2010 Defense Budget Expands FMLA for Military Families

Last Wednesday President Obama signed the National Defense Authorization Act for Fiscal Year 2010.  The new law primarily deals with the budget for the military.  Also contained in the voluminous new law are two provisions unrelated to military spending.  The first is the Matthew Shepard and James Byrd Hate-Crimes Prevention Act.  The second is a provision that expands leave rights for military families under the FMLA.  The major changes to the FMLA include expanded leave for military exigencies and expanded caregiver leave. 

Under the prior changes to the FMLA, which added the military leave provisions, Qualifying Exigency Leave was only available to family members of those serving in the National Guard or reserve components of the Armed Forces.  Under the new law, qualifying exigency leave is now also available to family members whose “spouse, or son or daughter or parent” is serving in the regular armed forces when the qualifying exigency occurs.  The qualifying exigencies, you will recall from our seminars are the eight different things listed in the regulations, including child care activities, post deployment activities, counseling and short notice deployment, among others.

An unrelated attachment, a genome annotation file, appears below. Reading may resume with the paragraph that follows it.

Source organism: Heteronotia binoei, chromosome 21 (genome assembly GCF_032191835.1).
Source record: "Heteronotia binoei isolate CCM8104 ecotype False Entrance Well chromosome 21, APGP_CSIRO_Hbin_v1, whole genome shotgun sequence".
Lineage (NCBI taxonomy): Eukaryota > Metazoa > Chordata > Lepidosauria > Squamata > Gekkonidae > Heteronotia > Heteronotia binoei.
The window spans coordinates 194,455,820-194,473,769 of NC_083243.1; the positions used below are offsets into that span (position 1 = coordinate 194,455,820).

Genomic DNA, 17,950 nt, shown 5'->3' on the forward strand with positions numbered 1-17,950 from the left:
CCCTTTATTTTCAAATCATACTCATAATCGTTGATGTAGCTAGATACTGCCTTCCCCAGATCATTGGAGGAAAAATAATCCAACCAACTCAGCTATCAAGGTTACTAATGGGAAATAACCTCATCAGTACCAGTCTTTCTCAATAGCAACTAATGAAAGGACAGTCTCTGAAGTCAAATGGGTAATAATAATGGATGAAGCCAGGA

The second major change to the FMLA is that “service member care giver leave” under the Act (you remember from our seminars that this is the 26 weeks to care for a veteran who is undergoing medical treatment, recuperation or therapy for a serious injury or illness incurred in the line of duty and applied only to current not former members of the armed forces) has been expanded to include a veteran who is undergoing treatment for an injury or illness incurred in the line of duty and who was a member of the armed forces at any time in the 5 years preceding the time the veteran is undergoing treatment. 

The Act does not specifically state when the FMLA changes take effect, but the Defense Budget as a whole was effective when signed.

We can expect the regulations to be modified to reflect these changes in the law